Regionalisation and civil war in the Islamic Middle East

3 September 2012 The Regional Civil war of the Islamic Middle East.  This conflict continues to escalate, sucking in more countries into its war zone, with Turkey edging closer to conflict with Syria. In BREAKING THE CODE OF HISTORY that Islamic system is identified as being in a similar phase of its cycle to that of the Western Christian Super Empire in its late stage of Regionalisation. In the majority of systems the end stage of regionalisation has been marked by a massive youthful demographic bulge that seeks the most effective and broadly representative values and leadership. The English Civil War 1642-51, American Civil War 1861-65 and the Chinese Civil War 1927-50 were clear examples of this process, and, in each case, the challenger to the incumbent powerbase represented a much broader enfranchisement of the general population. As a result, its power ultimately prevailed, and the new militarised polarised society then marched out into the world on its path to empire.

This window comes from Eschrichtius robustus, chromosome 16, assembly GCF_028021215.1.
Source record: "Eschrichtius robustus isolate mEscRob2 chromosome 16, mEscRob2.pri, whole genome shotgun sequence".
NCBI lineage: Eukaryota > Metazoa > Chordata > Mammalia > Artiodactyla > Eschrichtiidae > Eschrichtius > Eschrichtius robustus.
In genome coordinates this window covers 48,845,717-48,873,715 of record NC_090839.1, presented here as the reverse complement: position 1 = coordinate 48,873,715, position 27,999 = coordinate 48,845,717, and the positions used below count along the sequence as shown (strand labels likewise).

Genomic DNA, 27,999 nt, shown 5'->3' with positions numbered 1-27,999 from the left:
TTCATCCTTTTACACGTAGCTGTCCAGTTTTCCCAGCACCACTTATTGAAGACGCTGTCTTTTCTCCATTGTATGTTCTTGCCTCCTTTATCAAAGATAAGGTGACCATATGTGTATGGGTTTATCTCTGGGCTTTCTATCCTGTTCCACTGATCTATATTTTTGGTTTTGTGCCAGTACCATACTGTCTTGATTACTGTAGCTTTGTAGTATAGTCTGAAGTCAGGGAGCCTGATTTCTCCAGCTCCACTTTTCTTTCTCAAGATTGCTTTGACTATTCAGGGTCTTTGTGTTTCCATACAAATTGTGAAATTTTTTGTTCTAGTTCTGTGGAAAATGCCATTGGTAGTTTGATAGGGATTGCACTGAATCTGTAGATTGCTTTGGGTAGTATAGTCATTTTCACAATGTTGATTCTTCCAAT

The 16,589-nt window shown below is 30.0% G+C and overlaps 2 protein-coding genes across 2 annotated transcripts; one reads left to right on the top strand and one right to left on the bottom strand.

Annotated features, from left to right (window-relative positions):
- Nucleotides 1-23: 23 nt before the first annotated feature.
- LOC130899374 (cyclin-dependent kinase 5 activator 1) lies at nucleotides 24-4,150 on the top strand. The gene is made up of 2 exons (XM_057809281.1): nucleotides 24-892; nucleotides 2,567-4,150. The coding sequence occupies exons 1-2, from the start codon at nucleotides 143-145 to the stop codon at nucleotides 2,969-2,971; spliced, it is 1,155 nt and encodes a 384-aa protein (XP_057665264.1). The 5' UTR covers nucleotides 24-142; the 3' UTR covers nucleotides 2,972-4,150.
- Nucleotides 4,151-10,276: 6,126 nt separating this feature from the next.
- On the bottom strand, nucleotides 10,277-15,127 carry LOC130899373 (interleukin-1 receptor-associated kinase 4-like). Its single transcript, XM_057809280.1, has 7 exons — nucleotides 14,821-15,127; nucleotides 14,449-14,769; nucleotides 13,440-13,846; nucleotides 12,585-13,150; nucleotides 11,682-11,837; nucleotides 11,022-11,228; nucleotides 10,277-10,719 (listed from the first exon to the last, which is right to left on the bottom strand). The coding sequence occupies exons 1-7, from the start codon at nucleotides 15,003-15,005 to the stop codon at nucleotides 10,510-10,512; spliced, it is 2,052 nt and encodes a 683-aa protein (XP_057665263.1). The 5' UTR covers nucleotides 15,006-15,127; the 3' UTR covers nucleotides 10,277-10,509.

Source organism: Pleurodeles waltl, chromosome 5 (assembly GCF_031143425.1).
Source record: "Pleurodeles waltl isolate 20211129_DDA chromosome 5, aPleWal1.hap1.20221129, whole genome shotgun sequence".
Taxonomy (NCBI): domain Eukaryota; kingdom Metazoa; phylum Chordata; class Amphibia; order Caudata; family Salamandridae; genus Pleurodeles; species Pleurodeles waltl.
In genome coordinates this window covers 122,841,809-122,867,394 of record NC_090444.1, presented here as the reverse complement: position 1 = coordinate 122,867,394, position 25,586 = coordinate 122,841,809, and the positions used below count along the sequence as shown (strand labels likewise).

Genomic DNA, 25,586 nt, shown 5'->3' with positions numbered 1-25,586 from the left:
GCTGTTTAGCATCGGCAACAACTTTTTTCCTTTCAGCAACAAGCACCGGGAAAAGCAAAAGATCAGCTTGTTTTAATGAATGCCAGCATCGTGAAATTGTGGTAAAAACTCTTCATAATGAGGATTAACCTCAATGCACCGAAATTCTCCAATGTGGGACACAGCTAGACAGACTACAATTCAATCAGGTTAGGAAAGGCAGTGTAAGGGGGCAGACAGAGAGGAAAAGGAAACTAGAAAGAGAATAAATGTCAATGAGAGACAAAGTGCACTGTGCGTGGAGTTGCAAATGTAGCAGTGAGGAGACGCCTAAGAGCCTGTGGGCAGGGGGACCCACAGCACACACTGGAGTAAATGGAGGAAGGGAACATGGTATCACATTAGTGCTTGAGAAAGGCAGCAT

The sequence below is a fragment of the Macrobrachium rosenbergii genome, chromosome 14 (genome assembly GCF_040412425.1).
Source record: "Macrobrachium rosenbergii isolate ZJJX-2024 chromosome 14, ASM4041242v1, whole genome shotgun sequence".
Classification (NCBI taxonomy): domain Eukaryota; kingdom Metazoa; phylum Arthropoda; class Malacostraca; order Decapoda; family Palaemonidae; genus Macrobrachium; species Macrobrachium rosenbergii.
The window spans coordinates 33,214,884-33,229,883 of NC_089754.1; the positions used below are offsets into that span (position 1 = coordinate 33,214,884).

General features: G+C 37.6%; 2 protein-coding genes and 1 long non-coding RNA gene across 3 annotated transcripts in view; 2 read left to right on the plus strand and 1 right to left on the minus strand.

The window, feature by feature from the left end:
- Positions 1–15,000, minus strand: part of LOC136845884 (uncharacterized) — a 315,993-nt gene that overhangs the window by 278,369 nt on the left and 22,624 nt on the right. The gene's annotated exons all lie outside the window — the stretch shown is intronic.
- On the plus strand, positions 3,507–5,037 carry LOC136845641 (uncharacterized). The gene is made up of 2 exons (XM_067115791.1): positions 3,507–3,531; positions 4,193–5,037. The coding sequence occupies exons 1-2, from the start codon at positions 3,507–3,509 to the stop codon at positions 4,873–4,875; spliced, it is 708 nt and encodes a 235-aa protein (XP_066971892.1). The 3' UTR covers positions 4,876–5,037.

And so, within 'the Five Stages of Empire' context (as defined in detail in BREAKING THE CODE OF HISTORY), the Arab Spring is, in reality, a regional civil war. On the one side are the Shias led by Iran, and on the other the Sunni powers. The energy of civil war is one that questions all aspects of a society and so there is a sub civil war within the Sunni powers that has created the wave of civil unrest in Egypt and Libya which is now also evident in Syria. These revolutions represent the sweeping aside of old regimes with narrow power bases that were linked to the western construct, and their replacement with a leadership that characterizes a new Sunni Islamic identity and pride.

As the Sunni powers find new effective leadership they will without doubt end up dominating the region, and Iran, with its 15% minority, will find itself even more isolated from the world, much as once happened with the first caliphate. The final outcome of this regional civil war process will ultimately be an Islamic Middle East, governed by new Sunni regimes that will assert their collective independence, and reject the values of the western Christian world, in favour  of its own Islamic identity.